Derval’s fingers threw off points of light as she waved to the crowd. She wore rings made of titanium: no gemstones, just metal cut to sparkle when she moved her hands. When the spotlights caught them, they looked like clouds of fairy dust. Derval had never felt less sparkly. She flashed a big grin at her human audience.
Time to go to work, she posted for her Ephemerid audience.
During her opening remarks, she kept an eye on the comment section of the Internet stream. Ghostly comments and reactions seemed to scroll over the humans seated in the audience. The board members were easily identifiable. They sat in a row near the back, conspicuously not wearing blue or silver — or smiles.
“Ephemerids are conscious beings,” said Derval. “They are self-aware. They reflect back on themselves. They have a theory of mind. They know others have a measure of regard for them, and they enjoy positive regard.”
Do we ever!
“This goes some way toward answering the question of whether an Ephemerid should count as a ‘view’ or a ‘like.’”
One of the board members snapped, “A human viewer generates revenue, Dr. Hudson. What is the use of the Ephemerids? They are bodiless entities. They have no income and — if your research is accurate — very little understanding of advertisements. The question isn’t one of consciousness. It is one of practicality.”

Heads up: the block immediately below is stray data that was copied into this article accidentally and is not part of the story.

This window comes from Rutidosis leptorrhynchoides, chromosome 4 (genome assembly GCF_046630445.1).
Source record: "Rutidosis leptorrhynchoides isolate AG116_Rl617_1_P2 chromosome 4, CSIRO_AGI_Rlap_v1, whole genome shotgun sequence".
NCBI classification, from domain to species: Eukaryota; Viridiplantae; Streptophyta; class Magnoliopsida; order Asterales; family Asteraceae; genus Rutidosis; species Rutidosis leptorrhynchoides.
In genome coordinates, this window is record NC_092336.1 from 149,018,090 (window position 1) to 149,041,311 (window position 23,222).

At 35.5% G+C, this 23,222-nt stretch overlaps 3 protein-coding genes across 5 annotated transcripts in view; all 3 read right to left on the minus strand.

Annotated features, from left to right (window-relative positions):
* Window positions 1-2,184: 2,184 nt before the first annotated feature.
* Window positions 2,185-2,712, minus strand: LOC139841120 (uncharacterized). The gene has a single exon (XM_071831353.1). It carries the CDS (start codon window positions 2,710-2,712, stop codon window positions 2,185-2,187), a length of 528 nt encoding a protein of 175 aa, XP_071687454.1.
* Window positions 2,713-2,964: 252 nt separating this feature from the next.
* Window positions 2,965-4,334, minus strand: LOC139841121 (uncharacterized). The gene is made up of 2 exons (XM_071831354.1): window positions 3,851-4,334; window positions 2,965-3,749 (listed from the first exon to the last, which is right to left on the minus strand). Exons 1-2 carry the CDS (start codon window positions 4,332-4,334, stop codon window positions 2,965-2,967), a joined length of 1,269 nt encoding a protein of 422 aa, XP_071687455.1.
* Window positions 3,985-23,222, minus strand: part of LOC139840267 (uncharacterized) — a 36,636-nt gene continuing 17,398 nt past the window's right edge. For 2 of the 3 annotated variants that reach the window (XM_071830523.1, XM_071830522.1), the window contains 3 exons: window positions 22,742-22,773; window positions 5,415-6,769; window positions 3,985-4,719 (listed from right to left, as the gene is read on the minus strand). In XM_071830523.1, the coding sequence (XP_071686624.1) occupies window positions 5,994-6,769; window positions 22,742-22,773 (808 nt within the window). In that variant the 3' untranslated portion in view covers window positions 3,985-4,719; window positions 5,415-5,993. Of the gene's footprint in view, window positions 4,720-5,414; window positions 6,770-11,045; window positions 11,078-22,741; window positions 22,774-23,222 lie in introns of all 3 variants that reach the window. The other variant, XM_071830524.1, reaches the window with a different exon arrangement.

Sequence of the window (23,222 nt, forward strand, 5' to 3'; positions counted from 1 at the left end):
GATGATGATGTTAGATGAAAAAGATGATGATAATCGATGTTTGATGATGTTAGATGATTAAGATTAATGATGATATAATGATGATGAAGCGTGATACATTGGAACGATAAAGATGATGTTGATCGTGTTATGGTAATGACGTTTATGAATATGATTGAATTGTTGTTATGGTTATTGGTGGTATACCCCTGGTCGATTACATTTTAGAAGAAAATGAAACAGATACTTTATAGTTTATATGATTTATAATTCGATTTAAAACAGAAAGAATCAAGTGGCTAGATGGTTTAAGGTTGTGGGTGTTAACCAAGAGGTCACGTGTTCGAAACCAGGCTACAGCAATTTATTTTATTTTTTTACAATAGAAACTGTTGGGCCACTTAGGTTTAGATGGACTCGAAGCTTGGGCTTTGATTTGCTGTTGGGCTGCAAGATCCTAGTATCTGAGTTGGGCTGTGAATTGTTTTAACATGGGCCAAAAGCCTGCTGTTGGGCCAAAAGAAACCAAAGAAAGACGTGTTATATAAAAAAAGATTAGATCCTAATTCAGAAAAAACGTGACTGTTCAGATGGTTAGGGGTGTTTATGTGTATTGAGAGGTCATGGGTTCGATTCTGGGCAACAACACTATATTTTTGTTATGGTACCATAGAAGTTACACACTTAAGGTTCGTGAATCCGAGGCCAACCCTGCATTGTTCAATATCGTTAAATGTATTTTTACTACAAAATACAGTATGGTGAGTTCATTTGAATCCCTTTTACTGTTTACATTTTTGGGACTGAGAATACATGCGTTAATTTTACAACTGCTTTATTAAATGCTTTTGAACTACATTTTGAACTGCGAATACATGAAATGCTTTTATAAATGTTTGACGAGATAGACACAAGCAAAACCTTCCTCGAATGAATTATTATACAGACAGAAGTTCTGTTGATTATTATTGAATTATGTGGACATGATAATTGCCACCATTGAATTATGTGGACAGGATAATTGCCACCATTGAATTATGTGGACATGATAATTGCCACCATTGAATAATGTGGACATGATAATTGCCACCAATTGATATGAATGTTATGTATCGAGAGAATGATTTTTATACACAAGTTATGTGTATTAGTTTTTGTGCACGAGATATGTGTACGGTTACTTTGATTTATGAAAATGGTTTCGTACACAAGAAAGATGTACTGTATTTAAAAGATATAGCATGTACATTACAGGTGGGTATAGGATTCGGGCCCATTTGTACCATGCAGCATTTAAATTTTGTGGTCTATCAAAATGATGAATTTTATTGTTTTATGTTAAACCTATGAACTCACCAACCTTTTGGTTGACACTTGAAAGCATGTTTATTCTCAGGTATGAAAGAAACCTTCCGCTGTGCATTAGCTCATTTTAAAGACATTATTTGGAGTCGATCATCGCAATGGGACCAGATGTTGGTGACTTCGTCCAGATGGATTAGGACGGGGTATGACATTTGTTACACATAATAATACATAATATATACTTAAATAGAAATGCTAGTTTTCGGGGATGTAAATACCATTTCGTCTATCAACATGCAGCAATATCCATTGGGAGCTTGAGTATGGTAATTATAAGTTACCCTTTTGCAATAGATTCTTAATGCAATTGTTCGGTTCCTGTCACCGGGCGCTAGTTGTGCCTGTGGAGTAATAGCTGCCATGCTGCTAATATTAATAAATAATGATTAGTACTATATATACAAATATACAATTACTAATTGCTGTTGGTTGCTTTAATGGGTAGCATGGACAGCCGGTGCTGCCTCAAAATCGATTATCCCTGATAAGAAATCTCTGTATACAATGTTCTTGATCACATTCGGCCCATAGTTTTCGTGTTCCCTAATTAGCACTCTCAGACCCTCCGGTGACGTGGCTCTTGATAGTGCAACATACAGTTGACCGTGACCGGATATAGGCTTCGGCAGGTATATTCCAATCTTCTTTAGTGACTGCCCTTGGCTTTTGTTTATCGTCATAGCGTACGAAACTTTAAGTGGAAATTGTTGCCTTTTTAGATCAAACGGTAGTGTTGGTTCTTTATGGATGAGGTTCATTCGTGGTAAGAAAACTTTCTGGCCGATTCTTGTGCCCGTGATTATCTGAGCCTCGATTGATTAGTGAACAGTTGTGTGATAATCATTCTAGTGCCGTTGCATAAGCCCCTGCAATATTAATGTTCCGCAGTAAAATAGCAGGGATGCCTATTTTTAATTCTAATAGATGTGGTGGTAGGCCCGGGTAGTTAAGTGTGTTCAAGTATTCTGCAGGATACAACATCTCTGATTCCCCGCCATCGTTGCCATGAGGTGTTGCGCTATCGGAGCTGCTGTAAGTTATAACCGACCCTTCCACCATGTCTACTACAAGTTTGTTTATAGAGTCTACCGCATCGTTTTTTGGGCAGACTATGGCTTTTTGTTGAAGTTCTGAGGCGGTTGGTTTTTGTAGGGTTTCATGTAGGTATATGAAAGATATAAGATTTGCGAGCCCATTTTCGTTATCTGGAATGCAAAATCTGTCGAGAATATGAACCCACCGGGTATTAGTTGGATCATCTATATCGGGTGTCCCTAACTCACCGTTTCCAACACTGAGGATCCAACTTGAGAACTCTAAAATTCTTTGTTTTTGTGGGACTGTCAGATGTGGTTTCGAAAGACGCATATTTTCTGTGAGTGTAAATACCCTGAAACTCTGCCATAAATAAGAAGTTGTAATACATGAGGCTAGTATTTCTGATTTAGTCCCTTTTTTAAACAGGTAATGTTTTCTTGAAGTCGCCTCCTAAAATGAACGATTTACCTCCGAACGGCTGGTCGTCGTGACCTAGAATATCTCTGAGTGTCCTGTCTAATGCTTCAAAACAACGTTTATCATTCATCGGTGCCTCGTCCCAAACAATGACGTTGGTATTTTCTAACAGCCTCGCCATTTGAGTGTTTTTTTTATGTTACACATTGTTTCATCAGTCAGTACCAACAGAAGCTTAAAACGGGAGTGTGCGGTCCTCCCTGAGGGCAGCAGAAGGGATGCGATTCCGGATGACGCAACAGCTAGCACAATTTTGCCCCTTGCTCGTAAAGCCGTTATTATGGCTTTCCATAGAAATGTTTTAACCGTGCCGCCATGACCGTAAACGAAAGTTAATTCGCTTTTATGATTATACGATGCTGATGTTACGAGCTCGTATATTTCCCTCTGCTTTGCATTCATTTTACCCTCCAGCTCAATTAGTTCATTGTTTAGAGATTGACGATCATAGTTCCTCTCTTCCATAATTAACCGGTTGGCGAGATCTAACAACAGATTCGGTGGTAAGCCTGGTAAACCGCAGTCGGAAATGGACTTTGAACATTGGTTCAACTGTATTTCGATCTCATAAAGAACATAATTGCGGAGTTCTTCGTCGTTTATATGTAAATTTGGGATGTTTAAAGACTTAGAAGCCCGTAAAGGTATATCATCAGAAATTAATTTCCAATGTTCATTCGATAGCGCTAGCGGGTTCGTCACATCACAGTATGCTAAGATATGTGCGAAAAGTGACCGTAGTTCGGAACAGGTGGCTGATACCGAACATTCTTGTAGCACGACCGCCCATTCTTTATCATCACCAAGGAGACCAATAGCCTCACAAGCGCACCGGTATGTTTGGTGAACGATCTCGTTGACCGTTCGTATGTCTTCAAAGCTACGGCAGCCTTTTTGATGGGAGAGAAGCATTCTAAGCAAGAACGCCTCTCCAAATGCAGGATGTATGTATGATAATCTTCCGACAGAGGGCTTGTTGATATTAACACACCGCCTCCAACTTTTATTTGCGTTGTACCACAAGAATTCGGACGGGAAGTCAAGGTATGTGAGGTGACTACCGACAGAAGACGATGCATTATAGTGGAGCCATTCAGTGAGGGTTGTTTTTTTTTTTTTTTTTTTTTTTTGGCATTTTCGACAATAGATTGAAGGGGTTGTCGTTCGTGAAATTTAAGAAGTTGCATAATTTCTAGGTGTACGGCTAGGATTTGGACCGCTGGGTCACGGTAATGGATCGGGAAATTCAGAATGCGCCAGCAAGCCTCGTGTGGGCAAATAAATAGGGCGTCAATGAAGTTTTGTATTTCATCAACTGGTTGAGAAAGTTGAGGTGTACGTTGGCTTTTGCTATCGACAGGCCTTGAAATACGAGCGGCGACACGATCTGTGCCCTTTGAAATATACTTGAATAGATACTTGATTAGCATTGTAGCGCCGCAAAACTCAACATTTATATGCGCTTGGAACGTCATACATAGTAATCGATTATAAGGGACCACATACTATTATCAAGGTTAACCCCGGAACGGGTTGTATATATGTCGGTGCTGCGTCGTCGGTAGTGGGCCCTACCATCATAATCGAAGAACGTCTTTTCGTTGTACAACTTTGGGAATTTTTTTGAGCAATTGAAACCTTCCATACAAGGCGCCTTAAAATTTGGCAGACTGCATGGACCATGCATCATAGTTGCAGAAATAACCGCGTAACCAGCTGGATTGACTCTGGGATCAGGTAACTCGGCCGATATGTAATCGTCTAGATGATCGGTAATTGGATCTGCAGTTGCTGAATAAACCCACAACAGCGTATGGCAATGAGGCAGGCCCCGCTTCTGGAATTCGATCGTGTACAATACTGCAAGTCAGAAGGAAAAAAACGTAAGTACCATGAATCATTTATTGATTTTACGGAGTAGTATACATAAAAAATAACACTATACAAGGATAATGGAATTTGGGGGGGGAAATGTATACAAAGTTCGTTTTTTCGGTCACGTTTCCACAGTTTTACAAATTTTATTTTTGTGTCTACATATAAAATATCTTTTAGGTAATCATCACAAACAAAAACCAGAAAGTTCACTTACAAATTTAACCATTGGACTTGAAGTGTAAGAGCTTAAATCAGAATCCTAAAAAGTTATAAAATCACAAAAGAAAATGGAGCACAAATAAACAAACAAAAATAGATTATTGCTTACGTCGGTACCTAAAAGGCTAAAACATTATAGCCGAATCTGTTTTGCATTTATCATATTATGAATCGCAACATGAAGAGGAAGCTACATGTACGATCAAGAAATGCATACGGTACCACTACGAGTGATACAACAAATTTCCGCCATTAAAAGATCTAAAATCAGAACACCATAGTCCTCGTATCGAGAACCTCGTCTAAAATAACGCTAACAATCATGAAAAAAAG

Of economy. LoL
Derval smiled at the man. Now that she was here, she found herself enjoying the conflict. “As Benjamin Franklin is supposed to have said, ‘Of what use is a newborn baby?’”
“They don’t pass the Turing test,” another board member objected.
“They aren’t human,” said Derval. “No one said they are, least of all them. Or me. However, they aren’t ex-sys either. Ephemerids don’t just learn, they evolve.” She trailed a hand across the light-beam of the projector. Her rings underlined the relevant statistics with a trail of sparkling light.
“If they’re not a market now, they will be soon. A sophisticated and unimaginably vast market, if they keep evolving at the rate they’re going. My research involves monitoring a new species that has such a short life span and such rapid evolution that they can barely relate to past generations of their own kind.”